As Hall and his teammates made their way to the old, unmanicured playing field at Optimist Park on Aug. 9, this semifinal seemed like just another baseball game.
To the Jaycees and the town of Orlando, it was something more.
“Our coaches told us that we were probably making history,” Augustine said.
That aspect wasn’t lost on the city as shops reportedly closed early, and residents stood in crowds extending down each foul line. Other fans filled up the segregated stands behind each dugout; the Black fans sat behind the Jaycees’ first-base dugout while white fans were positioned behind the Kiwanis' third-base dugout. Most estimates put the attendance at between 750 and 1,000.
“The place was packed out,” Hall said. “It was two- or three-deep along the fences. We never had (more than) 50 or 75, 100 people at a game, but for this one, there was a really big turnout from the city.”
The crowd rooted for the home team most of all, but they also reportedly cheered the Jaycees when they came out for batting practice and whenever one of their players made a good play.
“That was a real educated crowd. I mean, for us to be Black and those guys were white; there was no namecalling or nothing,” Augustine said.
The game itself did not match the level of anticipation surrounding it. Robert East, the Jaycees’ star pitcher who would go on to play a year of Minor League ball in the Washington Senators’ system, struggled with his control from the start and surrendered a two-run homer to Danny Rivenbark to put Pensacola in an early hole.
That’s all the support Lane would really need, as the Orlando hurler struck out 13 batters in the six-inning game.
“I guess I must have been about 4-foot-10, but Johnny looked like he was about 6 feet," said Augustine, who struck out to end the game. “When he delivered that ball, he had that curveball working that day.”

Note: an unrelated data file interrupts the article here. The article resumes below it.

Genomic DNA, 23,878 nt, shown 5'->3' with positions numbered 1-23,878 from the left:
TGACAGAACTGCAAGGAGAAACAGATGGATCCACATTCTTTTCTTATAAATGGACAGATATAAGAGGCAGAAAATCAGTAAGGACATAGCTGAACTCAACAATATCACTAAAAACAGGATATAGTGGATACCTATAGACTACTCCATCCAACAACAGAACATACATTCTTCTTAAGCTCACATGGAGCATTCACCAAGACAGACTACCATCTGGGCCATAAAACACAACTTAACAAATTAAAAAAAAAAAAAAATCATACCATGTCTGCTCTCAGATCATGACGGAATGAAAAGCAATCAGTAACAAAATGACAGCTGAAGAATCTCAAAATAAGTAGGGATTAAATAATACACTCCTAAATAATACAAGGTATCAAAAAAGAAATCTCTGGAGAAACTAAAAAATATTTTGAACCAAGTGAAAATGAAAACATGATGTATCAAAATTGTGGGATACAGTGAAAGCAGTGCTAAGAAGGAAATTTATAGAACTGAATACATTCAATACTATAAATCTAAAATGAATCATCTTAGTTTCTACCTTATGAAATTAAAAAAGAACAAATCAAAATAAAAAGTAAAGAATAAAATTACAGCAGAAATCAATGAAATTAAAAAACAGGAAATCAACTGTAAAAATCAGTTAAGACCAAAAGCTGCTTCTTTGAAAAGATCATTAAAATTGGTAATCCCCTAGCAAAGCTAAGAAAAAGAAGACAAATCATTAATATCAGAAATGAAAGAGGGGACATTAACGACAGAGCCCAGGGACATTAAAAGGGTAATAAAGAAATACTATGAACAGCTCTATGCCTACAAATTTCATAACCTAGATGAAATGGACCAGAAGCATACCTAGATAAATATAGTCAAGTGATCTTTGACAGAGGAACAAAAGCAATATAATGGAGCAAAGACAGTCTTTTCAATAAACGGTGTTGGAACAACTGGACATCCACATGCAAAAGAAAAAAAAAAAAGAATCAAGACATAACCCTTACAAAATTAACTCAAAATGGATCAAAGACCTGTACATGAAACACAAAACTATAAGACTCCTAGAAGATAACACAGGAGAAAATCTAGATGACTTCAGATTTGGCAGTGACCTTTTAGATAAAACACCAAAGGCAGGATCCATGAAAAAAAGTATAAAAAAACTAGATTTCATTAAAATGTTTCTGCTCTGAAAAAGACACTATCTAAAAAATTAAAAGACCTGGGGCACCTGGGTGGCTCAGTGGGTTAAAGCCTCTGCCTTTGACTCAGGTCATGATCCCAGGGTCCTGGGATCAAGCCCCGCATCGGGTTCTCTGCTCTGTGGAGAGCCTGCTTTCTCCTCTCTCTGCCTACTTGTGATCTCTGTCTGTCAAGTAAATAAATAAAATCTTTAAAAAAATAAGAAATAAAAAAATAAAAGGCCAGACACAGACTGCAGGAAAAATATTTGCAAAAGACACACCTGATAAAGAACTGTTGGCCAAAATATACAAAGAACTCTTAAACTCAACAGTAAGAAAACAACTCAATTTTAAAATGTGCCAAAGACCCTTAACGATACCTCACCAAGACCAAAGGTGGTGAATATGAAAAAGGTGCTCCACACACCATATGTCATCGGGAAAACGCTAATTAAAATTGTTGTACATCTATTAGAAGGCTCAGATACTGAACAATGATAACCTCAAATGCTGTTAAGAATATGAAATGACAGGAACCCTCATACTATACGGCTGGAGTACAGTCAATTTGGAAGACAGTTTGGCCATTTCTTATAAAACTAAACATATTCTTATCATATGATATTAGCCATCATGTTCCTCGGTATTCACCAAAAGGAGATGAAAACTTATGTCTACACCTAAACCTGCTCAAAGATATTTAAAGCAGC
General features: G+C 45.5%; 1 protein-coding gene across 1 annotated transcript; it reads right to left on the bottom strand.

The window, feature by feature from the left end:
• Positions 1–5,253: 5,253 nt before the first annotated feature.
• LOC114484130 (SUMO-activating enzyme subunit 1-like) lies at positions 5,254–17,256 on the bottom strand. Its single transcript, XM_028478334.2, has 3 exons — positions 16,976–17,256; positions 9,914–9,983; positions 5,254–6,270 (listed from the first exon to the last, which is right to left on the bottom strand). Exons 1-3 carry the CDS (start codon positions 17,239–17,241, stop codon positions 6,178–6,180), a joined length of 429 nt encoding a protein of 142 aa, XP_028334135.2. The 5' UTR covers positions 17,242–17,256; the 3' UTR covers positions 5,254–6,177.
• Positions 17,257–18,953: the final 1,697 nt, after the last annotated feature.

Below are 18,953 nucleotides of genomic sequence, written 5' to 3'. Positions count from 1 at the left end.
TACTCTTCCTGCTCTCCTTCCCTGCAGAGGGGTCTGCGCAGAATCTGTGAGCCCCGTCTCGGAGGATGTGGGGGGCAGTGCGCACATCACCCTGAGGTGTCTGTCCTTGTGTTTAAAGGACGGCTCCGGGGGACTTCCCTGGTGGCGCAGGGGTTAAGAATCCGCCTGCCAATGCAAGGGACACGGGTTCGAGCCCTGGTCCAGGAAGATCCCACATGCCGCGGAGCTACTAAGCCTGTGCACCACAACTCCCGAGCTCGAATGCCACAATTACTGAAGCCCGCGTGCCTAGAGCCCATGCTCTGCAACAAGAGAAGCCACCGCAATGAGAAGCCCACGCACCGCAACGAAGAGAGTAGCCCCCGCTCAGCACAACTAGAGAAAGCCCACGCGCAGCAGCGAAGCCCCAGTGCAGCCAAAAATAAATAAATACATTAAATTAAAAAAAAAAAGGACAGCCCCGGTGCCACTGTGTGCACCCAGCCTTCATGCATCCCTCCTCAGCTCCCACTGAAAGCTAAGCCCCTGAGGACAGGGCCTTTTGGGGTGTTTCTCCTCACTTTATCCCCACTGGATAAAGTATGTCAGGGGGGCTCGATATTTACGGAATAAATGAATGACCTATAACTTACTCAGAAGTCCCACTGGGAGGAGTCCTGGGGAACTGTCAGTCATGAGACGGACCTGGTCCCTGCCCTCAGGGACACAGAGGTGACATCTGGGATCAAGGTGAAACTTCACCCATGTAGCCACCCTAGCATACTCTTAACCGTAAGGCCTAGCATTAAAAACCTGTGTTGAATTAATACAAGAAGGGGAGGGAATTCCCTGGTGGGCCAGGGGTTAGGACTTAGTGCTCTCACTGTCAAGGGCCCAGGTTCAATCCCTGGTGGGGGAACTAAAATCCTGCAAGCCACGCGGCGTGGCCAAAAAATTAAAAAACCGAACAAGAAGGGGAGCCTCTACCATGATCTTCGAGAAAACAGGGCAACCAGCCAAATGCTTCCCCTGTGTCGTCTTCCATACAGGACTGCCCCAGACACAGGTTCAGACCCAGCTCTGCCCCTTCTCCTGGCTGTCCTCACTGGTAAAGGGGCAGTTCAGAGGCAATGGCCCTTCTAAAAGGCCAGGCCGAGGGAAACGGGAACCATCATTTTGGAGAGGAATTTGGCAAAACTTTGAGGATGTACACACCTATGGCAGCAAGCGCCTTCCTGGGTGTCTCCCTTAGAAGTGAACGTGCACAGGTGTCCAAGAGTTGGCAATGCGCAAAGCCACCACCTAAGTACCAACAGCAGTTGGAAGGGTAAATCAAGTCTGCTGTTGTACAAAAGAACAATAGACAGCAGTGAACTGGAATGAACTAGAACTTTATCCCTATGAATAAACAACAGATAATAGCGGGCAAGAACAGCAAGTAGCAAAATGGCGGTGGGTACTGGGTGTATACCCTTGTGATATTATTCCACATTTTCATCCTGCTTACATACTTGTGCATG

A line-drive hit by Pesslean Brye was all the offense Pensacola would muster as Orlando triumphed, 5-0, to advance to the state championship game.
East may have been impacted by a knot that appeared on his pitching arm following a scuffle with a teammate the night before the game. Or, as Jaycees assistant coach Nathaniel Black suggested to the Sentinel, nerves may have gotten to the Pensacola youngsters.
The cause of the loss was simple to Augustine: “The fact of the matter was the team that we played was just better than we were.”
The opposing coaches shook hands. The crowd reportedly rushed the field to congratulate both sides. Other than a photo of each team’s battery that appeared in the Aug. 10 edition of the Orlando Sentinel, the Kiwanis and Jaycees went their separate ways.
Orlando would fall one win shy of advancing to Regionals – the doorstep of the Little League World Series – in a 1-0 loss to Miami that Hall said still hurts today.
“If we could have gotten past Miami, I think we would have been right to Williamsport,” he remarked.
As for Pensacola, Baseball Hall of Fame writer Sam Lacy wrote in the Aug. 16 edition of the Afro-American that the Jaycees’ loss was not important.
“What is important is that they played. … The fact that they were played against made it possible for the Orlando Little Leaguers to score two victories, one on the diamond, the other on the scoreboard of human relations.”
Hall went into the Air Force and spent nearly 30 years with Hughes Supply, a large Orlando-based wholesaler of construction and industrial materials. Augustine eventually followed in the footsteps of his father and grandfather and became a man of the church. He has served as a pastor in Pensacola for more than 20 years.
But players on both sides of history never stopped wondering what became of their Little League opponents.
“That game has always been on my mind, and everything that was part of that game,” Augustine said.
Finally, after more than 60 years, there was a reunion.